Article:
One of Horowitz’s acolytes, Jack Kerwick (who actually is an academic with a PhD and who, at least, teaches), recently posted on Horowtiz’s FrontPageMag, “Is Academic Rigor Racist?” Toward the end, he writes this:
The Racism-Industrial-Complex (RIC) is a sprawling industry with tentacles reaching into practically every area of our culture. There is no place that it has impacted to quite the degree that it has impacted academia. In fact, the emergence and growth of RIC has corresponded to and fueled the emergence and growth of the Academic-Industrial-Complex. The two intersect and blend with one another.
He is responding to attempts to fight racism through academia, something the right, which relies on racism (the new ‘opiate of the masses’) to gain and maintain power, does not want to see. This particular instance is an academic article by Purdue University’s Donna Riley, who wants fellow academics to understand that “rigor” can have the result of narrowing academic pursuits with its generally unspoken adherence to the ways of the power structure. In the abstract with her article, she writes, “Understanding how rigor reproduces inequality, we cannot reinvent it but rather must relinquish it, looking to alternative conceptualizations for evaluating knowledge, welcoming diverse ways of knowing, doing, and being, and moving from compliance to engagement, from rigor to vigor.” As citizens of a racist patriarchy, this is something we need to consider; as academics, “rigor” is something we need to constantly re-examine.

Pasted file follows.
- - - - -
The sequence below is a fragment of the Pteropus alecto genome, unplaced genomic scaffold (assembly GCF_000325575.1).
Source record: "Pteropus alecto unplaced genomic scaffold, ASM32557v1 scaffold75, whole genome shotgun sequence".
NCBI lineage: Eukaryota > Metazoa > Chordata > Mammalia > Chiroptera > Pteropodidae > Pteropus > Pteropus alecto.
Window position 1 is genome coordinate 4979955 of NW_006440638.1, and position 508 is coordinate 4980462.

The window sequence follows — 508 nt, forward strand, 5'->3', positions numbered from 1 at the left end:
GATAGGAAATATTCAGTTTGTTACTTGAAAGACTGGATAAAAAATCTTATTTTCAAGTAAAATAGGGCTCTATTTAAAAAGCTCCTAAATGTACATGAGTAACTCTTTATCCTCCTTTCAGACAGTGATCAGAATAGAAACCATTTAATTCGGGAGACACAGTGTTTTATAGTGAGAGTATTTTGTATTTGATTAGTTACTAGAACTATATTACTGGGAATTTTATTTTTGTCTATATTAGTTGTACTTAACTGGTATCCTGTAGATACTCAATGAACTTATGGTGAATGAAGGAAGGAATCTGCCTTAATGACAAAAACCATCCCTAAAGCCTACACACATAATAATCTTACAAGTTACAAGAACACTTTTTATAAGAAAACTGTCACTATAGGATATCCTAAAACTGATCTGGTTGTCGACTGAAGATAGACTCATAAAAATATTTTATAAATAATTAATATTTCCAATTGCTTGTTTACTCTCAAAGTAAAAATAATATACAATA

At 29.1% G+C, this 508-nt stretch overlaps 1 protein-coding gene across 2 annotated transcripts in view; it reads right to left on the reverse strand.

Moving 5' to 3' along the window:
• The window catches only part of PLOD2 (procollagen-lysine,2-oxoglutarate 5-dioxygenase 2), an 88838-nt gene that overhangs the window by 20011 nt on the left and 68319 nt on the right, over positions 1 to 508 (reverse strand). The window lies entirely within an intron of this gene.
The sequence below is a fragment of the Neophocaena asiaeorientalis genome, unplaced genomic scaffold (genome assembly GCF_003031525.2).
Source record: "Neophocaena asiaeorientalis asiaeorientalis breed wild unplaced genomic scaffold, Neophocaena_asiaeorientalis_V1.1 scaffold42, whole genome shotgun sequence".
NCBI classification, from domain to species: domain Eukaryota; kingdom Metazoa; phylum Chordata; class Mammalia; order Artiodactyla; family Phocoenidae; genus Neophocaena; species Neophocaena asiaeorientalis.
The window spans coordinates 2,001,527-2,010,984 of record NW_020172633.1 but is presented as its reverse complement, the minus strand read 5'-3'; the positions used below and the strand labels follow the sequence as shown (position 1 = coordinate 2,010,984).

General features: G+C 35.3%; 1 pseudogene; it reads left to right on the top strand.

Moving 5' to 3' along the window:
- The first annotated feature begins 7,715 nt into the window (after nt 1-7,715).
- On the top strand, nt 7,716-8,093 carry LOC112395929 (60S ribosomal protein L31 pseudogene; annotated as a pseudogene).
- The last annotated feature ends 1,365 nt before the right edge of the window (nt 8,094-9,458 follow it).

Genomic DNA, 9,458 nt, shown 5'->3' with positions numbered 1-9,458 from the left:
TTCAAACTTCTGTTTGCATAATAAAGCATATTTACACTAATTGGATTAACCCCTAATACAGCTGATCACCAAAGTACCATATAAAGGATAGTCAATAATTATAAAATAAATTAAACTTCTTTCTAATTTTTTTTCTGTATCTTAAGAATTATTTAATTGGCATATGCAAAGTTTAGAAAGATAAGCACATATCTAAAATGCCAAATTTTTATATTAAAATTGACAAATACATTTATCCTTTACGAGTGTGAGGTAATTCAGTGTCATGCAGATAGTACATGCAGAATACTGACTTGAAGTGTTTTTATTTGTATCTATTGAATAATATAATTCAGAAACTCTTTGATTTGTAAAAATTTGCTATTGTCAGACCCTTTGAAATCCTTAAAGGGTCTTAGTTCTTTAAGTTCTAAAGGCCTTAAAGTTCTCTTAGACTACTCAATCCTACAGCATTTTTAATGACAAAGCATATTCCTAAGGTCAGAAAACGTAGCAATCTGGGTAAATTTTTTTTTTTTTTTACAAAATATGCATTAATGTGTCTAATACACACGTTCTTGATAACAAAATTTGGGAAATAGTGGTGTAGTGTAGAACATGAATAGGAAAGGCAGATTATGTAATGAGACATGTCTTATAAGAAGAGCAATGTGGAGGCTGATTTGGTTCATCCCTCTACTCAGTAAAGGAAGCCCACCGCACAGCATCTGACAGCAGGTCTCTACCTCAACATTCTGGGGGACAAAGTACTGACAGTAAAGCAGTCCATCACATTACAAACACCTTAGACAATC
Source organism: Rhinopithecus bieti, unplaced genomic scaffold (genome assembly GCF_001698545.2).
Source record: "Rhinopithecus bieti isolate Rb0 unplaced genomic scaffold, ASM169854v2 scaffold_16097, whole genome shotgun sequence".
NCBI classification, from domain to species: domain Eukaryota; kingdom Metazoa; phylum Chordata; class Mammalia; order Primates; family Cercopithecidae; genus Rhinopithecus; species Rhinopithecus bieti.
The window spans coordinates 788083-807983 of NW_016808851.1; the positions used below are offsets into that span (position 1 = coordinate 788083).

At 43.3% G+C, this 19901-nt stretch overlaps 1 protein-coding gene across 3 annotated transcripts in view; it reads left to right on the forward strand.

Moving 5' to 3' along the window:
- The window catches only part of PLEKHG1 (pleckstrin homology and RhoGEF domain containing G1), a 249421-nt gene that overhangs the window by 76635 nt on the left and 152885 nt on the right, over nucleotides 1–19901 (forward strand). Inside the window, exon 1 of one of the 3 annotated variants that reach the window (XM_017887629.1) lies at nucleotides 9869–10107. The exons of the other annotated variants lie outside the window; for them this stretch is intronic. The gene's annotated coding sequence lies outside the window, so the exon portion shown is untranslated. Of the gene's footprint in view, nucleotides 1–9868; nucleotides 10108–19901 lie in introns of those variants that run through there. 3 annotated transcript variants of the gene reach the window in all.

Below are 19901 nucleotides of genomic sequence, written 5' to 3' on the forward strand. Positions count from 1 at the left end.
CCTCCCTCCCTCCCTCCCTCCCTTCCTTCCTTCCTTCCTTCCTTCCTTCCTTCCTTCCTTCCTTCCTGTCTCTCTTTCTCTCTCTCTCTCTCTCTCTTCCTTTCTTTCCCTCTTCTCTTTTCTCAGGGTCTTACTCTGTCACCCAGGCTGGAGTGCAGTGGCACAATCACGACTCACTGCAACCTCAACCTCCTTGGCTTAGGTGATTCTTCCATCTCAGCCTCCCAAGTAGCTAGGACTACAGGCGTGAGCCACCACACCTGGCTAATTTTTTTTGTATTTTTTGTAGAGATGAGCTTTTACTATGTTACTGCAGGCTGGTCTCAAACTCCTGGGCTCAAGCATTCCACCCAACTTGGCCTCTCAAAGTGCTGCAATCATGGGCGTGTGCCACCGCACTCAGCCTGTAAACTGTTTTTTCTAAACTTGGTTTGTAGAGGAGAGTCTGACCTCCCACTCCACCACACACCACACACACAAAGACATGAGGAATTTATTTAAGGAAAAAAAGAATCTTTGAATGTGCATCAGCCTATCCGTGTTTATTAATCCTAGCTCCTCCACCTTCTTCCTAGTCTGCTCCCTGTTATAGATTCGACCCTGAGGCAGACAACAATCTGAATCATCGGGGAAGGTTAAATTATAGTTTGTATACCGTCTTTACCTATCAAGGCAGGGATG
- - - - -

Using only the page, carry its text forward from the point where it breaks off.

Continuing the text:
Kerwick goes on to argue that Riley is simply trying to replace one power structure with another, that her “argument is powered by the leftist’s singular obsession with realizing his or her vision of Equality.” This is odd, because Kerwick shows the same obsession, if that’s what either is.